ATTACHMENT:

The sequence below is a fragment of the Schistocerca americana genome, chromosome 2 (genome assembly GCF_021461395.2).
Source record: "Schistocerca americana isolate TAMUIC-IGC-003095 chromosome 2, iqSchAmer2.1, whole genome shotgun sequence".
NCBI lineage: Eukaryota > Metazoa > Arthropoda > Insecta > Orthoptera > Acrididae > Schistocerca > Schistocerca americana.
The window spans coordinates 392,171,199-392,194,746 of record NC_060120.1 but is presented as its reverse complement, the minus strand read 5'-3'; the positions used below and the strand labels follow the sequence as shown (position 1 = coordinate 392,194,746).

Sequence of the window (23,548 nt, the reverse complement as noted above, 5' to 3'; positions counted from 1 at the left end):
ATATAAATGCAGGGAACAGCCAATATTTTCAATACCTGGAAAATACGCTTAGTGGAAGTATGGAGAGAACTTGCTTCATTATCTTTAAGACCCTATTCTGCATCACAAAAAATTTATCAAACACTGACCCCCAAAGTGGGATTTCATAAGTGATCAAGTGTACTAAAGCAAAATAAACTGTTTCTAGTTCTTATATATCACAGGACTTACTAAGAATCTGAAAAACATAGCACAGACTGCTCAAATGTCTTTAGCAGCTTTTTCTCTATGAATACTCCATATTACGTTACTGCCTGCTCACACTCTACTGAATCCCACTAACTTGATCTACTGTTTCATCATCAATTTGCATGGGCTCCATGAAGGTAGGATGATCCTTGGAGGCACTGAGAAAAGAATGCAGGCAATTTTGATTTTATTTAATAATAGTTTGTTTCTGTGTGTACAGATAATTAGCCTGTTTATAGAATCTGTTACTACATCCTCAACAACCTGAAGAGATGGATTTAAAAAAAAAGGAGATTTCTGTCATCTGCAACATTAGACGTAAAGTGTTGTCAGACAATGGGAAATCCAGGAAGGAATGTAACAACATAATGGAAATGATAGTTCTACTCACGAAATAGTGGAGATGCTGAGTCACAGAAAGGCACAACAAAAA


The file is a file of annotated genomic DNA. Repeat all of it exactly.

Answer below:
The sequence below is a fragment of the Schistocerca americana genome, chromosome 2 (genome assembly GCF_021461395.2).
Source record: "Schistocerca americana isolate TAMUIC-IGC-003095 chromosome 2, iqSchAmer2.1, whole genome shotgun sequence".
NCBI lineage: Eukaryota > Metazoa > Arthropoda > Insecta > Orthoptera > Acrididae > Schistocerca > Schistocerca americana.
The window spans coordinates 392,171,199-392,194,746 of record NC_060120.1 but is presented as its reverse complement, the minus strand read 5'-3'; the positions used below and the strand labels follow the sequence as shown (position 1 = coordinate 392,194,746).

Sequence of the window (23,548 nt, the reverse complement as noted above, 5' to 3'; positions counted from 1 at the left end):
ATATAAATGCAGGGAACAGCCAATATTTTCAATACCTGGAAAATACGCTTAGTGGAAGTATGGAGAGAACTTGCTTCATTATCTTTAAGACCCTATTCTGCATCACAAAAAATTTATCAAACACTGACCCCCAAAGTGGGATTTCATAAGTGATCAAGTGTACTAAAGCAAAATAAACTGTTTCTAGTTCTTATATATCACAGGACTTACTAAGAATCTGAAAAACATAGCACAGACTGCTCAAATGTCTTTAGCAGCTTTTTCTCTATGAATACTCCATATTACGTTACTGCCTGCTCACACTCTACTGAATCCCACTAACTTGATCTACTGTTTCATCATCAATTTGCATGGGCTCCATGAAGGTAGGATGATCCTTGGAGGCACTGAGAAAAGAATGCAGGCAATTTTGATTTTATTTAATAATAGTTTGTTTCTGTGTGTACAGATAATTAGCCTGTTTATAGAATCTGTTACTACATCCTCAACAACCTGAAGAGATGGATTTAAAAAAAAAGGAGATTTCTGTCATCTGCAACATTAGACGTAAAGTGTTGTCAGACAATGGGAAATCCAGGAAGGAATGTAACAACATAATGGAAATGATAGTTCTACTCACGAAATAGTGGAGATGCTGAGTCACAGAAAGGCACAACAAAAA